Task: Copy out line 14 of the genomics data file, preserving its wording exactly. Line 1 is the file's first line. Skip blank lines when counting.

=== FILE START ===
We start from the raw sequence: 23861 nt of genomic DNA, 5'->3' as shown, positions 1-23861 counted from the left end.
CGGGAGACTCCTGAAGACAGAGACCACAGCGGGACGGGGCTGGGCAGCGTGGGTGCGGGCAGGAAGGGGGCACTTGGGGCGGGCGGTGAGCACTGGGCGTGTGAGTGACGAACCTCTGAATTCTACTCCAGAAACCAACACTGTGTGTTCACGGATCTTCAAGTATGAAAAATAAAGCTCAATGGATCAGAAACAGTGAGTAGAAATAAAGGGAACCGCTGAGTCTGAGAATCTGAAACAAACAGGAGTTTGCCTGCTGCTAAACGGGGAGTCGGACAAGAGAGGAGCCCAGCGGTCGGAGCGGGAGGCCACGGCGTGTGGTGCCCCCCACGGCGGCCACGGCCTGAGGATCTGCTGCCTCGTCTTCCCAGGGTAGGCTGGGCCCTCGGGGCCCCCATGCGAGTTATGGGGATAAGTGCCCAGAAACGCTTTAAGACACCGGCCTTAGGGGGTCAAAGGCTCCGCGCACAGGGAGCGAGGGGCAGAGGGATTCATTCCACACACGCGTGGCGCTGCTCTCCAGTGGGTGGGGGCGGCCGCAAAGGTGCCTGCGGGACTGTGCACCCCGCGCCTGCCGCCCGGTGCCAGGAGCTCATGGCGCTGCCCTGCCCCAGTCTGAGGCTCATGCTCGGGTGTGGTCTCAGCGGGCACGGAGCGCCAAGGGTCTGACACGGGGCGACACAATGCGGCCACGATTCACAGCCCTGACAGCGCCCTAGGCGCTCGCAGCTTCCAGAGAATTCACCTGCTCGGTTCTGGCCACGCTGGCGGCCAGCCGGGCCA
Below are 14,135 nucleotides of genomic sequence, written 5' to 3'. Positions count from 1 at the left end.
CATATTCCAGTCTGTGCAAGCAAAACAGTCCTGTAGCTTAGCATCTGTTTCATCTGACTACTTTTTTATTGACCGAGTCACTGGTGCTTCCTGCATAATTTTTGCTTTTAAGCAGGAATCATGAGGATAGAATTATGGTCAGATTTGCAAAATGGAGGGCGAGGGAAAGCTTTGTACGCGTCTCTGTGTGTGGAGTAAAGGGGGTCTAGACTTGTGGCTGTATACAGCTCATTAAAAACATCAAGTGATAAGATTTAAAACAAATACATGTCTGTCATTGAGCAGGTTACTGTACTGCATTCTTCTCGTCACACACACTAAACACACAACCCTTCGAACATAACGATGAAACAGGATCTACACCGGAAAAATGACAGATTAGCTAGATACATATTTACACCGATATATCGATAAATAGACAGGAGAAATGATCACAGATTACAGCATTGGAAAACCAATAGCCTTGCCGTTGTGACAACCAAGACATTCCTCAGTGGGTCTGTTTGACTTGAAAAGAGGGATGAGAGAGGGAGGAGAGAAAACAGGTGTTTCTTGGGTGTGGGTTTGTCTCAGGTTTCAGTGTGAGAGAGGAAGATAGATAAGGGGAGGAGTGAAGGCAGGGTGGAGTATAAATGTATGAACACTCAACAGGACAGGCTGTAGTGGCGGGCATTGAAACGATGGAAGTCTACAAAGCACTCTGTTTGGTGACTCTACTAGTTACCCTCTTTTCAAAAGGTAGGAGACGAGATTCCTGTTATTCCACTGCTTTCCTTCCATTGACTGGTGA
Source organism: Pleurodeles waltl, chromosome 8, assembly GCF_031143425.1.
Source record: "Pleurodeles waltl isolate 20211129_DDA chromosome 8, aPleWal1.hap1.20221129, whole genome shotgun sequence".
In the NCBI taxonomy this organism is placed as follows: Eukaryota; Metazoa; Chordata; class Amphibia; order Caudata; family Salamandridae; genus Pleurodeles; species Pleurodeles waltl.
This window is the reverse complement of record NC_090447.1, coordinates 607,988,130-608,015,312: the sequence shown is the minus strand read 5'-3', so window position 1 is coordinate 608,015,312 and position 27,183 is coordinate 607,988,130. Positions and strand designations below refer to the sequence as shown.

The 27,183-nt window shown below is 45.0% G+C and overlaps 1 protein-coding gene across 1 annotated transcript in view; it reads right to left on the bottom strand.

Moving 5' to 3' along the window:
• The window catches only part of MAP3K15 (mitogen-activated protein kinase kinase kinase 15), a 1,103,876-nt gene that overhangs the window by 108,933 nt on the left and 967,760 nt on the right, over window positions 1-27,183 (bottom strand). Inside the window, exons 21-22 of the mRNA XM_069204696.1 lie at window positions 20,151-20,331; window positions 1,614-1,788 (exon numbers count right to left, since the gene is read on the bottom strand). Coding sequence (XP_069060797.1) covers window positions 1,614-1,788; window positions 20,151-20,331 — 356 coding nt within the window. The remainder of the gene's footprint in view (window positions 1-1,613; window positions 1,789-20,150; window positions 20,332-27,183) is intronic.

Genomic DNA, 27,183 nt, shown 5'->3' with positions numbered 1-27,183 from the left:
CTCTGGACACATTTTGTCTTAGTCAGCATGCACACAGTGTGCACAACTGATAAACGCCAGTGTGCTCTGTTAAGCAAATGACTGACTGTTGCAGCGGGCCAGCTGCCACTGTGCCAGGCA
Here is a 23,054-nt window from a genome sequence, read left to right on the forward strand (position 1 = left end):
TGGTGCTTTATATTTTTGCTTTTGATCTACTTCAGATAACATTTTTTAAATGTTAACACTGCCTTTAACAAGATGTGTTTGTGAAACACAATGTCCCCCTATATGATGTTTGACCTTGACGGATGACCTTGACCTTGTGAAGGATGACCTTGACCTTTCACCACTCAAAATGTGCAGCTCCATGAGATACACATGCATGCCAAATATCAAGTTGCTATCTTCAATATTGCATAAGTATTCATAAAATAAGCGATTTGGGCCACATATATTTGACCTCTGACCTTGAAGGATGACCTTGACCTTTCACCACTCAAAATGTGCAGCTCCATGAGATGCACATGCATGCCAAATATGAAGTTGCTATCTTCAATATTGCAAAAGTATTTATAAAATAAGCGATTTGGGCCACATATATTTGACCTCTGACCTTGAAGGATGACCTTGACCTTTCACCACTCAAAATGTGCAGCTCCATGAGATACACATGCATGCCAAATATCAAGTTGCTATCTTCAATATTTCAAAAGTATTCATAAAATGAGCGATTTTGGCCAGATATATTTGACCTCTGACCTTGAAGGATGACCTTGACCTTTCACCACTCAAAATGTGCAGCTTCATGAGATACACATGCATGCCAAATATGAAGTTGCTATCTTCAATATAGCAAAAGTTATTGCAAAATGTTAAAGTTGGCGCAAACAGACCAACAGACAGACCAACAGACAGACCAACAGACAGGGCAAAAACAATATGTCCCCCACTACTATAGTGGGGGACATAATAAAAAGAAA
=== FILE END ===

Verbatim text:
Here is a 23,054-nt window from a genome sequence, read left to right on the forward strand (position 1 = left end):